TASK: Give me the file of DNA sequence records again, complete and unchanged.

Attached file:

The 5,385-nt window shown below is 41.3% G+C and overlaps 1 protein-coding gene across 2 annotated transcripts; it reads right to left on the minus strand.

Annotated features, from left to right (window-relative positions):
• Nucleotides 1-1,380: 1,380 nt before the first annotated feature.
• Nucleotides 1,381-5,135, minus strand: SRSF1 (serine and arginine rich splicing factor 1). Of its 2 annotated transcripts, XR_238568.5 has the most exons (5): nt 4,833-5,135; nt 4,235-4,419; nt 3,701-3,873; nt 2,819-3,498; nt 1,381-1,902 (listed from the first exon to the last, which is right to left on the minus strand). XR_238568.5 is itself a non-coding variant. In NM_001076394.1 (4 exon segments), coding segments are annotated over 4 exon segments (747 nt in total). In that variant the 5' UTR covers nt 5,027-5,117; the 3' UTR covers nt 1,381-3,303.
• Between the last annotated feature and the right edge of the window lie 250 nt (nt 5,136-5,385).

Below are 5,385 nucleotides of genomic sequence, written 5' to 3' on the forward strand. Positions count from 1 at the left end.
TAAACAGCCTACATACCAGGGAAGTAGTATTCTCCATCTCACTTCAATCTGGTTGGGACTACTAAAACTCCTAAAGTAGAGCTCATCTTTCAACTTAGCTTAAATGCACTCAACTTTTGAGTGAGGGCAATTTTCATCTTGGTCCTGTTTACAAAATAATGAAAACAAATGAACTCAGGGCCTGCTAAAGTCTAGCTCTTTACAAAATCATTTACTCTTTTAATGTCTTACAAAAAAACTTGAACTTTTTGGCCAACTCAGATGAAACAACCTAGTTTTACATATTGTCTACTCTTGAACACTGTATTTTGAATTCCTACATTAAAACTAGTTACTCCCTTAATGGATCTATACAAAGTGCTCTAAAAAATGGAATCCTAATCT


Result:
The 5,385-nt window shown below is 41.3% G+C and overlaps 1 protein-coding gene across 2 annotated transcripts; it reads right to left on the minus strand.

Annotated features, from left to right (window-relative positions):
• Nucleotides 1-1,380: 1,380 nt before the first annotated feature.
• Nucleotides 1,381-5,135, minus strand: SRSF1 (serine and arginine rich splicing factor 1). Of its 2 annotated transcripts, XR_238568.5 has the most exons (5): nt 4,833-5,135; nt 4,235-4,419; nt 3,701-3,873; nt 2,819-3,498; nt 1,381-1,902 (listed from the first exon to the last, which is right to left on the minus strand). XR_238568.5 is itself a non-coding variant. In NM_001076394.1 (4 exon segments), coding segments are annotated over 4 exon segments (747 nt in total). In that variant the 5' UTR covers nt 5,027-5,117; the 3' UTR covers nt 1,381-3,303.
• Between the last annotated feature and the right edge of the window lie 250 nt (nt 5,136-5,385).

Below are 5,385 nucleotides of genomic sequence, written 5' to 3' on the forward strand. Positions count from 1 at the left end.
TAAACAGCCTACATACCAGGGAAGTAGTATTCTCCATCTCACTTCAATCTGGTTGGGACTACTAAAACTCCTAAAGTAGAGCTCATCTTTCAACTTAGCTTAAATGCACTCAACTTTTGAGTGAGGGCAATTTTCATCTTGGTCCTGTTTACAAAATAATGAAAACAAATGAACTCAGGGCCTGCTAAAGTCTAGCTCTTTACAAAATCATTTACTCTTTTAATGTCTTACAAAAAAACTTGAACTTTTTGGCCAACTCAGATGAAACAACCTAGTTTTACATATTGTCTACTCTTGAACACTGTATTTTGAATTCCTACATTAAAACTAGTTACTCCCTTAATGGATCTATACAAAGTGCTCTAAAAAATGGAATCCTAATCT